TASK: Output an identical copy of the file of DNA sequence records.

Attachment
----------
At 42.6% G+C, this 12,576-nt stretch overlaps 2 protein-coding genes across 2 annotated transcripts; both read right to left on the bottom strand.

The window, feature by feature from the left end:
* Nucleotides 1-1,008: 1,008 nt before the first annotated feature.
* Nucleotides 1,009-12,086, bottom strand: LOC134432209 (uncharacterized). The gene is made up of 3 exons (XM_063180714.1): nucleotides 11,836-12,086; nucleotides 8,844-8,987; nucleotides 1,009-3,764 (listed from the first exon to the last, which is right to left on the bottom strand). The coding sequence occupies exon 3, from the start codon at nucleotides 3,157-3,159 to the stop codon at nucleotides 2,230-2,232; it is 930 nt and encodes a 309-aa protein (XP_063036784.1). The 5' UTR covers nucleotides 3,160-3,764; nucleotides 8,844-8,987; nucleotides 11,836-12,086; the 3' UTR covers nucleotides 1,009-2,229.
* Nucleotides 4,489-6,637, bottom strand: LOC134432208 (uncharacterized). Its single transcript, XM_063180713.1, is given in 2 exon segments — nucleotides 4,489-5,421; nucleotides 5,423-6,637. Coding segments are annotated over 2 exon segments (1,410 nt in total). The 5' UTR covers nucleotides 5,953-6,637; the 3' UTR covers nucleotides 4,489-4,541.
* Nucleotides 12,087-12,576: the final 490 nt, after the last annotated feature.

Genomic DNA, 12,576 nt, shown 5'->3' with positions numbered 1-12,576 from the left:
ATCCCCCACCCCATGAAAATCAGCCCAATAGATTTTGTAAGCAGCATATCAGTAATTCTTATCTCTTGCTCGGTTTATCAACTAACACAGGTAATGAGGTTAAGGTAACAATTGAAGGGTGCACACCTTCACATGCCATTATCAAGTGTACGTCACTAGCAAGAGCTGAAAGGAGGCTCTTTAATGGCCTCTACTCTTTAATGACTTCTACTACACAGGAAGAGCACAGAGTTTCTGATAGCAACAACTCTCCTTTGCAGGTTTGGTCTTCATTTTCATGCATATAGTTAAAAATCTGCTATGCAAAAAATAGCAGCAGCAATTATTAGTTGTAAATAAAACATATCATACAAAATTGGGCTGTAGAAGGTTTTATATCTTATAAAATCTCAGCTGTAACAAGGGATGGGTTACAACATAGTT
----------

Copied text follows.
At 42.6% G+C, this 12,576-nt stretch overlaps 2 protein-coding genes across 2 annotated transcripts; both read right to left on the bottom strand.

The window, feature by feature from the left end:
* Nucleotides 1-1,008: 1,008 nt before the first annotated feature.
* Nucleotides 1,009-12,086, bottom strand: LOC134432209 (uncharacterized). The gene is made up of 3 exons (XM_063180714.1): nucleotides 11,836-12,086; nucleotides 8,844-8,987; nucleotides 1,009-3,764 (listed from the first exon to the last, which is right to left on the bottom strand). The coding sequence occupies exon 3, from the start codon at nucleotides 3,157-3,159 to the stop codon at nucleotides 2,230-2,232; it is 930 nt and encodes a 309-aa protein (XP_063036784.1). The 5' UTR covers nucleotides 3,160-3,764; nucleotides 8,844-8,987; nucleotides 11,836-12,086; the 3' UTR covers nucleotides 1,009-2,229.
* Nucleotides 4,489-6,637, bottom strand: LOC134432208 (uncharacterized). Its single transcript, XM_063180713.1, is given in 2 exon segments — nucleotides 4,489-5,421; nucleotides 5,423-6,637. Coding segments are annotated over 2 exon segments (1,410 nt in total). The 5' UTR covers nucleotides 5,953-6,637; the 3' UTR covers nucleotides 4,489-4,541.
* Nucleotides 12,087-12,576: the final 490 nt, after the last annotated feature.

Genomic DNA, 12,576 nt, shown 5'->3' with positions numbered 1-12,576 from the left:
ATCCCCCACCCCATGAAAATCAGCCCAATAGATTTTGTAAGCAGCATATCAGTAATTCTTATCTCTTGCTCGGTTTATCAACTAACACAGGTAATGAGGTTAAGGTAACAATTGAAGGGTGCACACCTTCACATGCCATTATCAAGTGTACGTCACTAGCAAGAGCTGAAAGGAGGCTCTTTAATGGCCTCTACTCTTTAATGACTTCTACTACACAGGAAGAGCACAGAGTTTCTGATAGCAACAACTCTCCTTTGCAGGTTTGGTCTTCATTTTCATGCATATAGTTAAAAATCTGCTATGCAAAAAATAGCAGCAGCAATTATTAGTTGTAAATAAAACATATCATACAAAATTGGGCTGTAGAAGGTTTTATATCTTATAAAATCTCAGCTGTAACAAGGGATGGGTTACAACATAGTT